Back to my Creative Drawing course book this week and the topic is Atmospheric or aerial Perspective. This is how spatial illusions are created by controlling the sharpness and relative contrast of receding forms in a drawing (Smagula - Creative Drawing). Foreground shapes are sharper than the shapes in the background and far distance. Fairly logical concept. Albrecht Durer's Rocky Landscape (1495) on the right shows a good example of the technique by rendering his foreground rocks in a detailed, sharp manner and background castle less distinct, showing a spatial separation.
My drawing is of the view out my window, showing my neighbours' roofs in the foreground in a more detailed and sharper / darker focus, and the roofs and trees in the receding background less distinct to exaggerate the illusion of depth. If I'd had more time I would have worked more on the foreground roofs to add more detail and shading etc.. but I think the point of the exercise was achieved.
The last part of the chapter on perspective goes on to mention some artists that purposefully use or distort our knowledge of perspective to create imaginative and unpredictable worlds. The most famous being M.C Escher (1898 - 1972), known for creating visual puzzles and using his knowledge of perspective to manipulate and play mind tricks on us. I love mind tricks so he's one of my favourite artists !... Some examples of his best perspective illusions are below, the most famous "Relativity" (1953) with the distorted staircases...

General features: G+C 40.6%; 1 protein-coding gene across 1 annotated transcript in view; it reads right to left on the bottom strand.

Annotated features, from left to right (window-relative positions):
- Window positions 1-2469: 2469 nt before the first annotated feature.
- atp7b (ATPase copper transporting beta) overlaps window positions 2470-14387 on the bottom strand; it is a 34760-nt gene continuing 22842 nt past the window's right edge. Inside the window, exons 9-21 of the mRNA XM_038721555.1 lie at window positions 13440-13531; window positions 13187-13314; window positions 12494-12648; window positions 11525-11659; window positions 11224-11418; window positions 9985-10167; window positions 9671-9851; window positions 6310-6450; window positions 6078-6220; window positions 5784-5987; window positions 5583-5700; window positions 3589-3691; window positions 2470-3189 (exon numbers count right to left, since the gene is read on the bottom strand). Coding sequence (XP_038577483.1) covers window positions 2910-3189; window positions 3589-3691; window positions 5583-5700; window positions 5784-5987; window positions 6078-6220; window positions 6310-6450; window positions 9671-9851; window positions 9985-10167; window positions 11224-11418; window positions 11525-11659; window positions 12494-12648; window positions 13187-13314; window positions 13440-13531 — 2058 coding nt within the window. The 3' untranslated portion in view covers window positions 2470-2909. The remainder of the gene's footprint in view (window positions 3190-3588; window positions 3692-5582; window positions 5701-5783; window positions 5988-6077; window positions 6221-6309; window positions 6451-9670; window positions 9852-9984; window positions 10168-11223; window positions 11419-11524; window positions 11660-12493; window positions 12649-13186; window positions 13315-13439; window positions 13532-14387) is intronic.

In this section, Smagula (Creative Drawing guru) points out that as artists mature, their work tends to evolve into distinctive styles that reflect their choice of themes, materials, ways of using space and textural patterns used. In this activity, it is encouraged to explore your own distinctive style that integrates a variety of textures. The brief for this activity was extremely vague to say the least, though it managed to waffle on for four paragraphs and nearly put me to sleep !... nonetheless, I tried to choose a subject that I thought could incorporate both smooth and rough textures in the same drawing. I found some celery in my fridge and could visualise the drawing that could be done using both pencil smooth sections for the stalk and rough, scratchy paint for the leaves.
The most coherent thing Smagula says at the end of this chapter is that drawing is an evolutionary activity that over time can sharpen our visual capacity and heighten our awareness so that we can return to familiar places and see things in new ways with new understandings.... so ends chapter six on texture.. onwards and upwards !
Sacha Grossel is a practising Visual Artist from Australia.